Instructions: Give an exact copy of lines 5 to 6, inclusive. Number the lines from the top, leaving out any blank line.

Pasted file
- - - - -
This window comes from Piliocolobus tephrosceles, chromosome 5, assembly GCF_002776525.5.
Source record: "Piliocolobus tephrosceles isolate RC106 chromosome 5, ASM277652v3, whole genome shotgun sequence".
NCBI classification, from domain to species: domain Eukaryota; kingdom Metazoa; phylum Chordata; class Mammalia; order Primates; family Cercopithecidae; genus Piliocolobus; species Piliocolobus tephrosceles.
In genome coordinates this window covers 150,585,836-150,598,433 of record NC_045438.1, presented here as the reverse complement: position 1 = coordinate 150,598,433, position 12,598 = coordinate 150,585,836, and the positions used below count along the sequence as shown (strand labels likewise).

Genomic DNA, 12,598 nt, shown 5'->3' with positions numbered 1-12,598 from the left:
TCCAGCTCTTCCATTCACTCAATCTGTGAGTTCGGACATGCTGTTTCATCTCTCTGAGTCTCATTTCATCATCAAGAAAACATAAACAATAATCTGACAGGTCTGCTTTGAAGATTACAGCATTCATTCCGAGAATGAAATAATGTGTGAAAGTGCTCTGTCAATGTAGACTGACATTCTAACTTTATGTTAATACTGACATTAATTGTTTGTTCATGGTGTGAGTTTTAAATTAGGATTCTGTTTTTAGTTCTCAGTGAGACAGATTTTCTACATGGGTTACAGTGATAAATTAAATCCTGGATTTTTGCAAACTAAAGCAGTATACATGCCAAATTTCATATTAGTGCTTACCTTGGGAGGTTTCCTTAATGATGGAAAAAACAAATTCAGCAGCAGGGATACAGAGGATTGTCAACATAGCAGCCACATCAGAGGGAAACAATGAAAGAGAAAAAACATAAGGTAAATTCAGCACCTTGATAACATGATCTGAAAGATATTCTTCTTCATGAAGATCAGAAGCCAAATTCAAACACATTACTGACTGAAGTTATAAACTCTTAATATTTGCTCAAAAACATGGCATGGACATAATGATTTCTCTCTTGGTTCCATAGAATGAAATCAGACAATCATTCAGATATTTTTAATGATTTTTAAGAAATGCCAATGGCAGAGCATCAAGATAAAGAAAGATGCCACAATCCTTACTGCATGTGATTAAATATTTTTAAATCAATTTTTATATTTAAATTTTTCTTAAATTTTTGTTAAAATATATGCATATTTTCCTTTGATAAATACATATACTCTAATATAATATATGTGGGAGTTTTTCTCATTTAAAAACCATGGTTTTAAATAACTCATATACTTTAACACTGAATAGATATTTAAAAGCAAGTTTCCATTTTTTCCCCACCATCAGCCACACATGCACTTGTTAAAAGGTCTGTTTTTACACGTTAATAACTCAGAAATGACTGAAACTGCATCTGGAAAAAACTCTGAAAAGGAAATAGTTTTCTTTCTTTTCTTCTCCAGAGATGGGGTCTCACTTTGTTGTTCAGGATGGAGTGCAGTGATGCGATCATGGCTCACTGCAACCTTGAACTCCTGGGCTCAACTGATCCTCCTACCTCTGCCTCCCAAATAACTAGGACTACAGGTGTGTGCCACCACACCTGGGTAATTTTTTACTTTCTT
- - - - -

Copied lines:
Genomic DNA, 12,598 nt, shown 5'->3' with positions numbered 1-12,598 from the left:
TCCAGCTCTTCCATTCACTCAATCTGTGAGTTCGGACATGCTGTTTCATCTCTCTGAGTCTCATTTCATCATCAAGAAAACATAAACAATAATCTGACAGGTCTGCTTTGAAGATTACAGCATTCATTCCGAGAATGAAATAATGTGTGAAAGTGCTCTGTCAATGTAGACTGACATTCTAACTTTATGTTAATACTGACATTAATTGTTTGTTCATGGTGTGAGTTTTAAATTAGGATTCTGTTTTTAGTTCTCAGTGAGACAGATTTTCTACATGGGTTACAGTGATAAATTAAATCCTGGATTTTTGCAAACTAAAGCAGTATACATGCCAAATTTCATATTAGTGCTTACCTTGGGAGGTTTCCTTAATGATGGAAAAAACAAATTCAGCAGCAGGGATACAGAGGATTGTCAACATAGCAGCCACATCAGAGGGAAACAATGAAAGAGAAAAAACATAAGGTAAATTCAGCACCTTGATAACATGATCTGAAAGATATTCTTCTTCATGAAGATCAGAAGCCAAATTCAAACACATTACTGACTGAAGTTATAAACTCTTAATATTTGCTCAAAAACATGGCATGGACATAATGATTTCTCTCTTGGTTCCATAGAATGAAATCAGACAATCATTCAGATATTTTTAATGATTTTTAAGAAATGCCAATGGCAGAGCATCAAGATAAAGAAAGATGCCACAATCCTTACTGCATGTGATTAAATATTTTTAAATCAATTTTTATATTTAAATTTTTCTTAAATTTTTGTTAAAATATATGCATATTTTCCTTTGATAAATACATATACTCTAATATAATATATGTGGGAGTTTTTCTCATTTAAAAACCATGGTTTTAAATAACTCATATACTTTAACACTGAATAGATATTTAAAAGCAAGTTTCCATTTTTTCCCCACCATCAGCCACACATGCACTTGTTAAAAGGTCTGTTTTTACACGTTAATAACTCAGAAATGACTGAAACTGCATCTGGAAAAAACTCTGAAAAGGAAATAGTTTTCTTTCTTTTCTTCTCCAGAGATGGGGTCTCACTTTGTTGTTCAGGATGGAGTGCAGTGATGCGATCATGGCTCACTGCAACCTTGAACTCCTGGGCTCAACTGATCCTCCTACCTCTGCCTCCCAAATAACTAGGACTACAGGTGTGTGCCACCACACCTGGGTAATTTTTTACTTTCTT